My solution has been to create a personal portfolio/job site (which is strictly professional) and to give employers that URL. If they discover the personal blog, let them. It helps that all my fiction is under a pseudonym, but eventually even that will be exposed (though not easily discoverable through google).

    Let me criticize niche bloggers for a moment. Blogging conventional wisdom seems to be to pick some narrow topic and blog about it to death. (That is partially why there are so many crappy and superficial blogs about technical writing, btw). I mean, really, how much can a person really say about the field of technical writing? (Ok, your blog is a notable exception — kudos). Nothing impresses an employer less than a blog which is rarely updated –which is what generally happens when you commmit yourself to niche blogging.

    For me, a blog is a representation of current intellectual interests, not a collection of personal details or details about my family. There have been periods where I blog only about technical matters and periods where I blog about personal matters and times where I blog about cultural matters. Who can predict?

    Again, my approach to blogging may be atypical. (For example, I have never made a serious attempt to attract an audience)

    Finally, here’s another touchy matter. If you blog too frequently, employers might start to ask themselves, will this person be blogging on company time? I generally try to post 3-4 times a week; if I am posting an average of 2 posts per day, people might think I am more focused on blogging than working.

    • Haitham

      Robert, blogs are time stamped (although on some blogs you can tamper with those) but generally if you are blogging on company time about work-related stuff then that should be fine! It’s no different to keeping a diary on your desk and writing your thoughts in there on company time. The only crime is getting caught – in that a blog is available to the public.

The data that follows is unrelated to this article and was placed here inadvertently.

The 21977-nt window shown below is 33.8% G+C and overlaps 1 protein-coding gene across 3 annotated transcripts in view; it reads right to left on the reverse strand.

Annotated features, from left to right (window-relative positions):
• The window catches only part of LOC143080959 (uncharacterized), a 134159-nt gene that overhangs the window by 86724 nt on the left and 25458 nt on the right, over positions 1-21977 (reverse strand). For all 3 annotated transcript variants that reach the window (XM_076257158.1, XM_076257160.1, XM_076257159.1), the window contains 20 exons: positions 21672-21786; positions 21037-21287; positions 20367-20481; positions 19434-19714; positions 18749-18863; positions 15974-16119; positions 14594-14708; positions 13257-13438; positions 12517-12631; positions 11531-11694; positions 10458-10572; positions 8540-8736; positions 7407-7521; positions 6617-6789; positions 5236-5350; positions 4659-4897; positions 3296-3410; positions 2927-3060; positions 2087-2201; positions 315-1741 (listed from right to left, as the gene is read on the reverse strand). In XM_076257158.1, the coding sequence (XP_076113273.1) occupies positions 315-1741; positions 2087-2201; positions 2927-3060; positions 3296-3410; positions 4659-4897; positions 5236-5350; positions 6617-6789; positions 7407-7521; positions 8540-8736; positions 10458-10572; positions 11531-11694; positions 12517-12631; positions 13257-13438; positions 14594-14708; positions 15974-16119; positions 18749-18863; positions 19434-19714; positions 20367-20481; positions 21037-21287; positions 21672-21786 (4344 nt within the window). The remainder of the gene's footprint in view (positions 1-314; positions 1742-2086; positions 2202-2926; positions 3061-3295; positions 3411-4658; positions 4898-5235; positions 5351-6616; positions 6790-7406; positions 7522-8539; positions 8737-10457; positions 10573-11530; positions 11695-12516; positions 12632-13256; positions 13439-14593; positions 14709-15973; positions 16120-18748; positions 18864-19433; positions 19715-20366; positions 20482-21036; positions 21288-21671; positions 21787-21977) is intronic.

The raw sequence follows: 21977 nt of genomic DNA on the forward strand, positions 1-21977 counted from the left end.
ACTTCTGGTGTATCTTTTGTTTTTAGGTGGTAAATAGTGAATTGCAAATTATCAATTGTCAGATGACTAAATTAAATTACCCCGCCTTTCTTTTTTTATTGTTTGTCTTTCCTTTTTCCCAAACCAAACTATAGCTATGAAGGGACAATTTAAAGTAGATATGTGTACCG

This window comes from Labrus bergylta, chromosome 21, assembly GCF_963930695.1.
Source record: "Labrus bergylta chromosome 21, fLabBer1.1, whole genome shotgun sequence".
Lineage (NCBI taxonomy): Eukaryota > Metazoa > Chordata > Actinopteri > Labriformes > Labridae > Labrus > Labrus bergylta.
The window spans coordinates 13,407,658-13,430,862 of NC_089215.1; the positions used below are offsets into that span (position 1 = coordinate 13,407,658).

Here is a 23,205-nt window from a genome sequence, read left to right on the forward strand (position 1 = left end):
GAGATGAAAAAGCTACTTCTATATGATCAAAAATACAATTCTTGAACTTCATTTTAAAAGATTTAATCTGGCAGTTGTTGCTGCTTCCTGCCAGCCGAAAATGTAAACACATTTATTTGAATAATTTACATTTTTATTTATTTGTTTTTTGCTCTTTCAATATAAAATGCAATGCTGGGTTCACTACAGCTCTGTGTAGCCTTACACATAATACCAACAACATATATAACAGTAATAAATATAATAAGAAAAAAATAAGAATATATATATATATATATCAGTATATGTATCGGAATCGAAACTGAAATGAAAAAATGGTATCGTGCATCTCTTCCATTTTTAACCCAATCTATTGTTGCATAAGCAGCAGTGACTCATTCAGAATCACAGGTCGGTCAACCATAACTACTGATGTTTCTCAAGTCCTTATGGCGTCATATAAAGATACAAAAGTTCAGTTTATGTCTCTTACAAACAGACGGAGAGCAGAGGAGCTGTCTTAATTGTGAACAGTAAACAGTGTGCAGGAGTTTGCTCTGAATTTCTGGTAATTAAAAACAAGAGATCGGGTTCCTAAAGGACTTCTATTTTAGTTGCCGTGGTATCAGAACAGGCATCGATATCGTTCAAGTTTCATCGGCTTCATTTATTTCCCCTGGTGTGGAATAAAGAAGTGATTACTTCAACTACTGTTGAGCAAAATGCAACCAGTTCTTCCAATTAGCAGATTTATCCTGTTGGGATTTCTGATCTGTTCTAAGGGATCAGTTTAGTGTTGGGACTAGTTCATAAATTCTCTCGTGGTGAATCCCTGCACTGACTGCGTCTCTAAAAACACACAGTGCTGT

Technical communication is a creative profession. That creativity needs to be encouraged and nurtured by any means necessary and a good employer will recognise that. If blogging twice a day keeps those creative juices flowing and your productivity high as a consequence, I am all for it.

      • Tom

        Haitham, you point out an interesting problem. A technical writing notebook that you make entries in at work is usually acceptable. A technical writing notebook that you make entries in and which you also publish online as a blog is usually forbidden, usually because when people think of “blogging on company time,” they assume you’re writing about your kids or posting videos of your cat. It’s a stereotype that I’m afraid won’t go quickly away. I know I try not to blog during company hours, but I may jot down a few thoughts for a post if the insight comes.

    • Tom

      Robert, you bring up some excellent points. Thanks for taking the time to leave a comment. I agree with most of what you say. The challenge of keeping a blog updated can be strenuous and burdensome. An infrequently updated blog does look bad. Also, I agree that too many posts makes people raise questions about your life, as if you’re sitting around all day blogging. And you’re right that the good posts you write are so easily buried that they become invisible to employers who may only read your latest posts superficially. All excellent additions to the conversation. Despite all the drawbacks, a good blog, done right, can be a tremendous asset in a job search, as you know. It’s a topic that has a lot of different elements to it. Thanks for commenting.

  • Tom

    I tweaked the post a little bit, based on the feedback. I changed #1 from “Get a Degree in Technical Writing” to “Learn the Basics of Technical Writing.” I made this change because most undergrad institutions don’t offer degrees in technical writing, so there was some confusion as to whether I meant get a graduate degree in technical writing. Although a degree is always useful, I am not recommending graduate degrees as a means of getting a job.